As shown in FIGS. 1A and 2, tool 10, in a preferred embodiment, comprises a guide 20, a slider 30, and a rotating arm 40. In the preferred embodiment these parts are made of a plastic having the necessary tensile strength. The length of guide 20 is dependent on the size of card cage 50. Guide 20 is fixed to card cage 50, either above or below PC boards 55 by means of flathead screws 21, positioned every six inches along the mid-section of the guide. Flathead screws 21 allow slider 30 to move smoothly over the guide. Screws 21 also prevent guide 20 from being twisted when arm 40 is used to insert or remove a PC board 55 from card cage 50. The side view of guide 20 shows its T-shaped appearance, with wide section 23 of the T standing out from the card cage when guide 20 is fixed either above or below the PC boards. Wide section 23 of the guide acts as a track for slider 30 to move on.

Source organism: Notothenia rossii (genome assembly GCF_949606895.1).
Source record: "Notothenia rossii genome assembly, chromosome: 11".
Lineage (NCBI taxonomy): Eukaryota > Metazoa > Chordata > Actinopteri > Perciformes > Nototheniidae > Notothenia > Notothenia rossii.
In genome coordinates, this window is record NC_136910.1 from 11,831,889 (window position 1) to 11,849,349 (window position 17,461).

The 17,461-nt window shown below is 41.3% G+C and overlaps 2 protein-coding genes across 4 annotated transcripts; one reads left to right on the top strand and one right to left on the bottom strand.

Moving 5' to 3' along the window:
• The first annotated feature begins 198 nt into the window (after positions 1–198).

Slider 30 fits over wide section 23 of guide 20 and also holds arm 40. As shown, slider 30 can fit over either end of guide 20, after arm 40 has been mounted on the slider. Slider 30 has two flanges 32, each flange having a hole 33. Arm 40 also has a pair of flanges 43 having aligned holes 44 which are positioned coaxially with holes 33. Arm 40 is pivotally mounted to slider 30 using a shoulder screw 45 which passes through holes 33 and 44. Arm 40 is biased in the direction of arrow 61 (FIG. 1B) by spring 49. Spring 49 insures that arm 40 remains in a vertical position when it is not being used, so that arm 40 will not protrude from the front of card cage 50 and become damaged by system users, or prevent protective card cage doors (not shown) from closing. Rotating arm 40 has an offset end 71 configured to engage PC boards 55 during insertion and removal. End 71 has a vertical groove 41, the groove being used to align arm 40 with selected PC board 55 during insertion of PC board 55 into card cage 50 as shown in FIG. 1A. End 71 also has an ejection pin 42, extending from one side of end 71, for use during PC board 55 removal, as shown in FIG. 1B.